We all want to love our lives, to feel like we can discover our sense of purpose and go for it.

But too often, as women, our energy and enthusiasm aren’t enough to get us through. We feel like we are leaning in to our careers but not making progress. Stuck in a rut, it’s easy to feel isolated, to feel a sense of personal failure.

It’s time to lighten up on ourselves and have a good look at the reality of women’s lives at work. Certainly, tremendous progress has been made in the last 50 years, but gender barriers remain.

For some women, these barriers are explicit rules and laws that constrain their activity. For example, in over 100 economies worldwide, women face gender-based job restrictions. But more often, these barriers are implicit; they are the informal norms and practices that act to exclude women, such as pervasive gender stereotyping, which can mean women are not readily considered competent, decisive and assertive, traits closely associated with leadership roles. In addition, there is lots of evidence available now that we all tend to associate leadership and like-ability for men but view women leaders as unlikeable.

Women are also more likely to face difficulties posed by juggling work and family life. Many women work a ‘second shift’: they go to work at their paid, full-time job and then return home to carry out more work – this time unpaid – in the form of domestic and caring responsibilities. This can have an impact not only on their health and wellbeing, but their career advancement too. Research points to a ‘motherhood penalty’ and a ‘fatherhood premium’ in earnings.

On top of all this, as #MeToo has proved spectacularly, too many women are faced with sexual harassment at work.

Is it any wonder that even though merit is equally distributed between the sexes, leadership is still an overwhelmingly male preserve? Only around a quarter of politicians, news media bosses, judges and managers are women and the proportion of corporate board members and technology leaders is even lower.

And the pace of change is so slow, it will over two centuries to close the economic gender gap.

These shocking statistics persist even though, in recent years, lots of workplaces have taken steps to make things fairer. Many have devoted precious dollars to women’s leadership and unconscious bias training, even though there are real questions about how effective current programs are. Others have introduced measures such as flexible working hours and working from home that have been linked to a range of positive outcomes, including higher job satisfaction and increased productivity. Unfortunately, gender issues can be stubbornly hard to address so there is worrying evidence that employees who request family leave, part-time schedules or flexible working tend to be rated as less competent, valuable and committed than those who don’t. Perhaps, as a consequence, take-up of these programs is still too low, particularly among men.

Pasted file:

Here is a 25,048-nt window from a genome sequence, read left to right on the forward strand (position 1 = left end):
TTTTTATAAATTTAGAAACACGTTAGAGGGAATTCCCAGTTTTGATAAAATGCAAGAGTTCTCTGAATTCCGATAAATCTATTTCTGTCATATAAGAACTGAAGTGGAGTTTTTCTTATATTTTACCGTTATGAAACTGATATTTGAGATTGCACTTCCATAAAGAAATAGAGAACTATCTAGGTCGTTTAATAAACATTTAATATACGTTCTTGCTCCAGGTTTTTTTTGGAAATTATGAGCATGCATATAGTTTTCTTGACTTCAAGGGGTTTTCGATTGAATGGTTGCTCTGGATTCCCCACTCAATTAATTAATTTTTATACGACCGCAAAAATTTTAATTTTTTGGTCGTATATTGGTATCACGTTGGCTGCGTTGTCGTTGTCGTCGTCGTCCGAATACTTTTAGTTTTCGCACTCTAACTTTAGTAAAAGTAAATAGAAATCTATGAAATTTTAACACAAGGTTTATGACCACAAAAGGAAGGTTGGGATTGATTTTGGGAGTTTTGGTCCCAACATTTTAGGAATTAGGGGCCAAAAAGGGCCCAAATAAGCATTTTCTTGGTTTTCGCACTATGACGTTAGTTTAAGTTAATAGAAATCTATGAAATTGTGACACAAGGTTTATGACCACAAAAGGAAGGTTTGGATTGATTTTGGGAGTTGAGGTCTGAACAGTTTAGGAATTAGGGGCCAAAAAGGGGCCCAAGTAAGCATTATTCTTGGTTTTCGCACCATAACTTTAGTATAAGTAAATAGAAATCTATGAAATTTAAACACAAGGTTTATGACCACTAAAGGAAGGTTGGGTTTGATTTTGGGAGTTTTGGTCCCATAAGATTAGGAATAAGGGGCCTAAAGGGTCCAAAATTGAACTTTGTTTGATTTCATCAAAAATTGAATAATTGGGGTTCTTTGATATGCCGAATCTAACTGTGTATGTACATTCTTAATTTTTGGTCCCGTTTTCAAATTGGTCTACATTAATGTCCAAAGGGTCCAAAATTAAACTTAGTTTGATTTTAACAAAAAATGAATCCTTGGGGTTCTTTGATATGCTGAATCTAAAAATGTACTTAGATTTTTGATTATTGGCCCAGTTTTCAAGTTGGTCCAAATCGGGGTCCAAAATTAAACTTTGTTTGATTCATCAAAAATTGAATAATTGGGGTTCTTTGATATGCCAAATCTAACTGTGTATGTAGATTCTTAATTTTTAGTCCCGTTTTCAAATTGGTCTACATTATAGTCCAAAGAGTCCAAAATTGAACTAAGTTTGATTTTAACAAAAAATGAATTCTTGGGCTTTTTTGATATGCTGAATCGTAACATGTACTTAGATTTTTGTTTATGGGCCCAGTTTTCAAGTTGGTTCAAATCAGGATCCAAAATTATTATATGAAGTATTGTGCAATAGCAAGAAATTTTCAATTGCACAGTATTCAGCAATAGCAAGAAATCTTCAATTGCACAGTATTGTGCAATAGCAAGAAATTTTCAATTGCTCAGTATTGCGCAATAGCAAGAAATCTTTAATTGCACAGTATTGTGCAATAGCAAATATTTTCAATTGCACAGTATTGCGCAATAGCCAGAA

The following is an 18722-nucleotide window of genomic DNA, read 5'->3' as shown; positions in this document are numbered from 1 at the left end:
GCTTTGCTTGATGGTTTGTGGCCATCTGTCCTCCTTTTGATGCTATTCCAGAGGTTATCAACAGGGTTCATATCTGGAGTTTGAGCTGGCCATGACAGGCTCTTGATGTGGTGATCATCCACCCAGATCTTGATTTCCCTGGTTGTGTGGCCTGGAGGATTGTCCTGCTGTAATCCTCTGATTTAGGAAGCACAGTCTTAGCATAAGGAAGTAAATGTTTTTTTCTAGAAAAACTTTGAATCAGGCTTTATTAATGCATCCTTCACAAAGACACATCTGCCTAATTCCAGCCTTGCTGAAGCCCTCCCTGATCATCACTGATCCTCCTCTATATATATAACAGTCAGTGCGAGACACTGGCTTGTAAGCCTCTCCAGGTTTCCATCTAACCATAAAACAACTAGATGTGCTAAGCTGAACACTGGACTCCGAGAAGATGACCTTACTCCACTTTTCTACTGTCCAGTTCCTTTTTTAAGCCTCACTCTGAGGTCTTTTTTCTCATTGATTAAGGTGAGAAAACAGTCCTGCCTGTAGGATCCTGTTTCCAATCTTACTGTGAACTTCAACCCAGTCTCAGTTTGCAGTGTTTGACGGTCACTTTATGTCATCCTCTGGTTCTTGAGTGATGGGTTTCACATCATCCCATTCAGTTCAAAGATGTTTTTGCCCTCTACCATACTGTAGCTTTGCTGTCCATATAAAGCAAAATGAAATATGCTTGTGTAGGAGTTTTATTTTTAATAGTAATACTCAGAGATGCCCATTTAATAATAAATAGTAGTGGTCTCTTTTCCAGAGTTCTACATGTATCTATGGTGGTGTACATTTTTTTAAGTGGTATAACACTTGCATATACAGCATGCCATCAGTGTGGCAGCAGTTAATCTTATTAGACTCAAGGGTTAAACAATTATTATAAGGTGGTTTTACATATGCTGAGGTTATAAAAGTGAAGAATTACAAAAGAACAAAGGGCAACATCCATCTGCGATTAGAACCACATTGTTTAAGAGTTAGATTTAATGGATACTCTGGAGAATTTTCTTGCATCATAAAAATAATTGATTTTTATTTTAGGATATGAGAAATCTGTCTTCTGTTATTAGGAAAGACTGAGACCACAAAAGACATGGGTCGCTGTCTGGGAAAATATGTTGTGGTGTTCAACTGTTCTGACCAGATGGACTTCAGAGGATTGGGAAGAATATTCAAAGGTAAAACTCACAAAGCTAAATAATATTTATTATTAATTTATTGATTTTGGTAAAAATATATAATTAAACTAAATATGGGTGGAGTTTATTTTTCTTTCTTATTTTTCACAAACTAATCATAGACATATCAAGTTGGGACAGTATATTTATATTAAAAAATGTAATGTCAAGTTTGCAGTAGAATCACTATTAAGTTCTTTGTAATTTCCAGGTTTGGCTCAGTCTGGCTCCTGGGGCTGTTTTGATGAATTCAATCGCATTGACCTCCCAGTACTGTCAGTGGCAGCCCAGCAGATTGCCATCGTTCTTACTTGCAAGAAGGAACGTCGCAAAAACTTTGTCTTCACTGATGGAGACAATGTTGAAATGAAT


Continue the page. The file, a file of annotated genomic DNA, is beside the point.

None of this should discourage women and men who want to see gender equality, who want a world in which everyone gets to thrive. But it should make us want to be smarter about working out what creates and accelerates change.

Getting smarter and more evidence based is exactly what my new Global Institute for Women’s Leadership is dedicated to doing. Established as part of King’s College London, the institute will build a network of researchers and practitioners via online and real-world activity, widely disseminating robust evidence about what is effective in promoting gender equality and working to generate new evidence where it is missing.

Our vision is to help create a world in which being a woman is not a barrier to becoming a leader in any field, nor a factor contributing to negative perceptions of someone’s leadership.

Get in touch to see how you can get involved. You aren’t alone.

Julia Gillard is the only woman to have served as Prime Minister of Australia and is the Chair of the Global Institute for Women’s Leadership.